A study by researchers at Cornell College of Veterinary Medicine has shown that diet can have a major effect a dog’s sense of smell.
Everyone thinks that their dog is the ‘best boy’ around, but scientific research has time and time again revealed that all our pooches are born with finely tuned senses, which are best activated when they’ve been fed the right fuel.
Using only the power of their noses, dogs around the world are able to tell if you’ve been meeting up with other pooches, what time of the day it is, and can even detect COVID-19.
Camille Ashforth, Senior Brand Manager at Webbox Naturals, comments on the research: “The study found that certain diets can actually improve a dog’s sense of smell – it’s all down to body temperature!
“Certain foods can cause a dog’s temperature to increase which then makes them pant more. This then has a huge impact, making it harder for the dog to smell as well.”
When trained and fed properly, dogs can sense some remarkable things…
Camille outlines some of the amazing things our dogs can sniff out…
“Most recently, it has been found that dogs have the ability to sniff out Coronavirus. Studies have shown people with conditions like Parkinson’s, diabetes, cancer and, of course, COVID-19, give off a particular scent which dogs can pick up on. Dogs can be trained to pick out those displaying the warning scents of COVID in less than a second, and there are plans to roll out these super-sensory dogs to airports.
“To help train pups to pick out those with COVID, programmes at Durham University and the London School of Hygiene and Tropical Medicine have used delicious treats to reward successful matches. During trials, every time a dog successfully chooses the sample in the group which signifies a COVID-positive patient, dogs are given a delicious treat to reward their sharp-nosed senses. This is but just another example of food playing a major factor in a dog’s sense of smell!”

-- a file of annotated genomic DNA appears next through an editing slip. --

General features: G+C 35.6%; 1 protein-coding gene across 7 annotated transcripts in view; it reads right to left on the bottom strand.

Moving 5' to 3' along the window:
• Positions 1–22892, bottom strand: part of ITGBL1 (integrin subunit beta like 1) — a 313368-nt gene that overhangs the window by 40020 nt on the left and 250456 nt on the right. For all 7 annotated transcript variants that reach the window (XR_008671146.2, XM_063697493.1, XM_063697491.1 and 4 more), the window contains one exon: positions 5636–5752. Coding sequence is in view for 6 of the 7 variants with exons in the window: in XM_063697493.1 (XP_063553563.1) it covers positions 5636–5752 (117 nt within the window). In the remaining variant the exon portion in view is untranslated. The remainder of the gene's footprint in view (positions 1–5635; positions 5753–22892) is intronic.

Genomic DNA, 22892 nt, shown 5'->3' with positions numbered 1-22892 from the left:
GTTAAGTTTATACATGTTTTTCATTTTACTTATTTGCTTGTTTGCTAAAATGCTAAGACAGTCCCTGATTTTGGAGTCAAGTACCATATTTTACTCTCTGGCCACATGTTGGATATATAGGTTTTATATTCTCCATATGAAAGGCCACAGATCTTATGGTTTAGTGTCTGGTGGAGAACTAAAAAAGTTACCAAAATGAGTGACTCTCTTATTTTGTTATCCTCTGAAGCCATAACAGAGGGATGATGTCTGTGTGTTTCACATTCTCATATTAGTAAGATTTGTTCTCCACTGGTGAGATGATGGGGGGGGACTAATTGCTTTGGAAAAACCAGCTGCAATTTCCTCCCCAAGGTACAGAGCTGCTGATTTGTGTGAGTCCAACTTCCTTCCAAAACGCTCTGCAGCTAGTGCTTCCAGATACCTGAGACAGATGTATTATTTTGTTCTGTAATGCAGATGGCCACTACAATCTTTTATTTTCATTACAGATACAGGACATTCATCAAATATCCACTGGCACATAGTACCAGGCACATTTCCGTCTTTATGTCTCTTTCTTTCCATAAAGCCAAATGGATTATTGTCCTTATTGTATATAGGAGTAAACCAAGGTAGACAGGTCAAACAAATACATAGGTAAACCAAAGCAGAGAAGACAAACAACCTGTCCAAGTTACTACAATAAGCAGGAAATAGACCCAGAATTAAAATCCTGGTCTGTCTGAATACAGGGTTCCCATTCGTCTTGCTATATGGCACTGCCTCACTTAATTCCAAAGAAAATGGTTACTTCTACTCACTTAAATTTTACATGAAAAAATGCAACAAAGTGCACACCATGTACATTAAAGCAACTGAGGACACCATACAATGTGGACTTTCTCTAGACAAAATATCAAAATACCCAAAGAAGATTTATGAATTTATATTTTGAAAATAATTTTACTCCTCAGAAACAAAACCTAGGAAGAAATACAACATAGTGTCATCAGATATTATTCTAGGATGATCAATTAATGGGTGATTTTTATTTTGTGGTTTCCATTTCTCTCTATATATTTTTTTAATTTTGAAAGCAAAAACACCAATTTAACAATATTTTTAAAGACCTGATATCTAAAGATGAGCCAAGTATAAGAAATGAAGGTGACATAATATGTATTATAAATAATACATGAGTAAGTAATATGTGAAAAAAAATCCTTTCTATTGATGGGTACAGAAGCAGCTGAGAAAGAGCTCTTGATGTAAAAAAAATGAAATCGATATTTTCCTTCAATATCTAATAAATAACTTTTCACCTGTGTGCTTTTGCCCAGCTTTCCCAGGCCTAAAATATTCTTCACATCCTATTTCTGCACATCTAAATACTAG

Time of the day
“‘Being a Dog’, a book by Alexandra Horowitz, suggests dogs are even able to sniff out the time of day! According to Horowitz, the smell inside your home changes as the day goes on due to the rise of hot air. These subtle changes are easily picked up by your pooch who can tell whether it’s time for his breakfast or his dinner.
“Additional studies have also shown that neurons in an animal’s brain, proposedly the same area as where time memory is kept, are activated when they are in ‘waiting mode’. So not only can dogs judge the time of day, they’ll be sure to be found waiting and wagging their tail at the front door if they recognise that it’s time for walkies. “
Who you’ve been with
“If you’re lucky enough to be in a tier that allows indoor socialising, avoid visiting residences with pets. Pet scientists state that your own pooch will be able to sense if you’ve been hanging with other dogs behind your pet’s back by sniffing out pheromones from the other pooch’s urine, skin, and fur. To make matters worse, the messages left in these pheromones contain explicit additional details, meaning your dog won’t just know that you’ve been cheating on them, but also know about your dog on the side’s breed, size, and health!”
For more information, please visit: https://www.webbox.co.uk/naturals